SCRIPTURE READINGS: Isaiah 53:10-11; Psalm 32:4-5,18-20,22; Hebrews 4:14-16; Mark 10:35-45 (or >< 10:42-45)

One of the essays we have our young children write about in school is: “What is your ambition in life?”  Indeed, in asking this very important question, we are helping our young people to develop a clear direction in life.  If not, many of them would be studying without a goal and therefore without any motivation.  But ambition alone cannot make us happy or give us fulfillment because it tends to be inward-looking.  It is mainly about self, about amassing honour, status and material gains.  In the gospel, we read how the apostles of Jesus were fighting for positions to fulfill their ambition.  Their motives for following Jesus were no better than ours.  They wanted glory, power and honour.

Ambition is not only self-destructive but often leads us to jealousy, competition and even destruction of others.  It may move some to resort to slander to destroy their opponents in order to achieve their ambition.  It makes us see everyone as a threat and causes us to create enemies.  It fills us with anger and revengefulness, consuming us with thoughts of how to destroy our opponents and winning at all costs.  That was the way the other apostles reacted when James and John sought positions from Jesus.  The evangelist noted, “When the other ten heard this they began to feel indignant with James and John.”

Provoking jealousy does not help to bring peace and unity in our community.   Such a competitive spirit divides people.  Hence, ambition might not bring the desired outcomes of joy, love and unity for ourselves and those whom we work for.  Look at the office politics, not just in secular and corporate offices but even within the Church and in voluntary organizations. There is so much infighting, politicking, scrambling and competition for power, authority, and recognition.  So much so that much of our energy is expended on fending off our enemies, leaving us with not much energy left to employ our resources, skills and talents for the service of God and His people.  So we can fulfill and achieve our ambition, but at the cost of the loss of joy, peace and love.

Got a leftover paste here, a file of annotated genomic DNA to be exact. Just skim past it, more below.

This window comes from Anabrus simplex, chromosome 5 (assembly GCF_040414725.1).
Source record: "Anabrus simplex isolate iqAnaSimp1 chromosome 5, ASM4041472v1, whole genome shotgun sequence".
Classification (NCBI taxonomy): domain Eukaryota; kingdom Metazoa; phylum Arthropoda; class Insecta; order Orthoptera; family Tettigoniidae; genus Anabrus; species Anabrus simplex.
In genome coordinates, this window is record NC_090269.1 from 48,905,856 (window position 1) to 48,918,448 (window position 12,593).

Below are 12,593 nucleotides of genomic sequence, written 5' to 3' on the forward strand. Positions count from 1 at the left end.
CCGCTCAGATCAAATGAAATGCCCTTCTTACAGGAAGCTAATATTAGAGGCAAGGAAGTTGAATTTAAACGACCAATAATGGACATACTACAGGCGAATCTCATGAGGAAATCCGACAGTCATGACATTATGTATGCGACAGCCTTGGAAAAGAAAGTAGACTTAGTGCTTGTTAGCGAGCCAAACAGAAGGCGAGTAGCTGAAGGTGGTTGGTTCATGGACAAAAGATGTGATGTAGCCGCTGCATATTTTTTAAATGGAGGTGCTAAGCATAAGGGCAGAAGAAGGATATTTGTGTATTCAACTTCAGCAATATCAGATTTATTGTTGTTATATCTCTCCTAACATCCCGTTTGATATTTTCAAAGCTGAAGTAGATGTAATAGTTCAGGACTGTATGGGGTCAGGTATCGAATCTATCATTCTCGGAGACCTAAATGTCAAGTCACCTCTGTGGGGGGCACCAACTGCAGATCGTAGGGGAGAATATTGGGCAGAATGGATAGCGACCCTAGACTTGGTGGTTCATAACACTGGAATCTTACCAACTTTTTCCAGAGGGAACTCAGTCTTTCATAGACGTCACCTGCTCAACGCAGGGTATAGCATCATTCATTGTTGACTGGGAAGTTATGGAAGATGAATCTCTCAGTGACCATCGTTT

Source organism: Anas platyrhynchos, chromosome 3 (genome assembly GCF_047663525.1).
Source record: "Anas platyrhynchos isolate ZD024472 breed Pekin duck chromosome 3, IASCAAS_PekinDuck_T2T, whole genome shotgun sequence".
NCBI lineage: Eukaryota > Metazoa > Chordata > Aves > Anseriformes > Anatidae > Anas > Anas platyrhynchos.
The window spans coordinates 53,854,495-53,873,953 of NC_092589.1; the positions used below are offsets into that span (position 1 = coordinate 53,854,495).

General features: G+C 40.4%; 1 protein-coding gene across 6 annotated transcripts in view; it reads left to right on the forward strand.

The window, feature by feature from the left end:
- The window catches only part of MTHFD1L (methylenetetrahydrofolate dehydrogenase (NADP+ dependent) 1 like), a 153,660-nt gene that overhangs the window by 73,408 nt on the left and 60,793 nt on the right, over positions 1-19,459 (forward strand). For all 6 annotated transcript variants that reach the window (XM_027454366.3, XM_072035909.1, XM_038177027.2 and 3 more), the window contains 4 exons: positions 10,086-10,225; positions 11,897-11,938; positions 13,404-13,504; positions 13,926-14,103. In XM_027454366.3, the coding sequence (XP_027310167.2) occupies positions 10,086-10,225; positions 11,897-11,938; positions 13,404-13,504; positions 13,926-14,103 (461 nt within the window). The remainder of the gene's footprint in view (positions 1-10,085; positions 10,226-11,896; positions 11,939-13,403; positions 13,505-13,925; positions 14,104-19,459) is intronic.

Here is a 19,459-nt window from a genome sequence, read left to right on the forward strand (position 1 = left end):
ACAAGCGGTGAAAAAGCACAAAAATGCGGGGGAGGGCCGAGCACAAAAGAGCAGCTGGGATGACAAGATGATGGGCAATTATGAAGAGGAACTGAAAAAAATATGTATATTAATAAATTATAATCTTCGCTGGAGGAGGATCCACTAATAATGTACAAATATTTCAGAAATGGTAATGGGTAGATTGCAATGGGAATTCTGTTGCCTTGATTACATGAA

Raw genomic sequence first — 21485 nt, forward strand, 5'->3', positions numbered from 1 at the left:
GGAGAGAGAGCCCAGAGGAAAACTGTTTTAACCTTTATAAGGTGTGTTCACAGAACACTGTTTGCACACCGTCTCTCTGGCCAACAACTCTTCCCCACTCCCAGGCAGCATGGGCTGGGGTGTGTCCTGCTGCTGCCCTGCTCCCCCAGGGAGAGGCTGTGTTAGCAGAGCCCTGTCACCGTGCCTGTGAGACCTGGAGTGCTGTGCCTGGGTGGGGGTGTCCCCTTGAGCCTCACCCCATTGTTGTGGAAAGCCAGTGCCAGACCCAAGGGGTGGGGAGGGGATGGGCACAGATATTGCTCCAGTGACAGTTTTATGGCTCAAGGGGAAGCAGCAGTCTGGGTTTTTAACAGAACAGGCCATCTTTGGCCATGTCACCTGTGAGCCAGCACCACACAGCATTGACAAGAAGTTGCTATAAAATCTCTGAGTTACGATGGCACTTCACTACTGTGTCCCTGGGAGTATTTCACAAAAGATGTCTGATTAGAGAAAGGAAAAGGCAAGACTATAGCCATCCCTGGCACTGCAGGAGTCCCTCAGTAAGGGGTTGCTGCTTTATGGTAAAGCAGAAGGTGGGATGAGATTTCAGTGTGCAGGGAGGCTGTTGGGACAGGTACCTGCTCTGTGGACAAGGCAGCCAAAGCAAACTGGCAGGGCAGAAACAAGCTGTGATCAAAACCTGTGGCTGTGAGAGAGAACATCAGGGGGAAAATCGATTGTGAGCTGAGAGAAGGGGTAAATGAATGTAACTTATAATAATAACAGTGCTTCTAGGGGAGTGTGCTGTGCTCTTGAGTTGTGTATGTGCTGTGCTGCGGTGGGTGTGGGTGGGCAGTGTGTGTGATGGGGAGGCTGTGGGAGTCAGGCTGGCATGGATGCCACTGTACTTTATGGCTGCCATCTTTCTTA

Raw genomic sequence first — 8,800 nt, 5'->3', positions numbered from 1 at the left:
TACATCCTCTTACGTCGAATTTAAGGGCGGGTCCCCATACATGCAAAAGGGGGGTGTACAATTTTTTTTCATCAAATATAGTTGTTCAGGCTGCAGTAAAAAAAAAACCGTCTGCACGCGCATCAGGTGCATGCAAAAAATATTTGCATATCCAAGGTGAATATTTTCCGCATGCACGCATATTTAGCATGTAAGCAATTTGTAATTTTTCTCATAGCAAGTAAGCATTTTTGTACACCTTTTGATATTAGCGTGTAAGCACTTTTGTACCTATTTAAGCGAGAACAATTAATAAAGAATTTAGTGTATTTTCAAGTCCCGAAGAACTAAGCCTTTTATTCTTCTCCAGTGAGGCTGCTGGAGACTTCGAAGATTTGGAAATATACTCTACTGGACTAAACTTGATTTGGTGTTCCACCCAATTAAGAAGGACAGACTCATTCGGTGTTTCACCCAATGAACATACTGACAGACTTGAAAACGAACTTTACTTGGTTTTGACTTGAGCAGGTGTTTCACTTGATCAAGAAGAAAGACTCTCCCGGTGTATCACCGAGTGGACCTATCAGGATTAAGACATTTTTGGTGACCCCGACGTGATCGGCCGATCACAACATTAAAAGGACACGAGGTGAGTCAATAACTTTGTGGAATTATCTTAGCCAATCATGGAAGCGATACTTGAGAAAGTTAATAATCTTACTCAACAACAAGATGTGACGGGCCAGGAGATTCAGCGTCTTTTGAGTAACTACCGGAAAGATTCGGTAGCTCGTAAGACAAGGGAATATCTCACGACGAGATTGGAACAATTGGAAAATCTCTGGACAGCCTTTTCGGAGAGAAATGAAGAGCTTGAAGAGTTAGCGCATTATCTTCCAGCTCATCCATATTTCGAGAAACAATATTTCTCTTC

That is why we must seek for something more than ambition.  We must be driven by higher and more sublime goals in life.   This is called vocation.  Only vocation can bring true happiness and fulfillment in life.  This is because we no longer work for ourselves but for others.  When our energy is no longer directed at ourselves, we have nothing to protect.   Instead, our energy is now directed towards others with a certain sense of detachment, doing all we can for their good.  When we expend all our energy in loving and serving, that energy is not only expansive but keeps on increasing from strength to strength.  Love makes love grow! Indeed, this is what the Lord said about the Suffering Servant, “By his sufferings shall my servant justify many, taking their faults on himself.”

Vocation, unlike ambition, is a call to serve God and humanity, rather ourselves.  Vocation is for the service of others before self.  The interests of those whom we serve come before ours.  Vocation is at the service of life and love.  This entails sacrificing ourselves for others.  Like the Suffering Servant who suffered for his people and for the Lord.  “The Lord has been pleased to crush his servant with suffering.”  Indeed, this is how Jesus saw Himself in His vocation and mission.  He said, “For the Son of Man himself did not come to be served but to serve, and to give his life as a ransom for many.”

Vocation is servanthood.  Jesus instructed His disciples, “You know that among the pagans their so-called rulers lord it over them, and their great men make their authority felt. This is not to happen among you.”  Vocation is humble service, and being a servant and a slave to all.  Jesus said, “No; anyone who wants to become great among you must be your servant, and anyone who wants to be first among you must be slave to all.”   The greatness of a servant lies in the way he serves, humbly, selflessly and totally.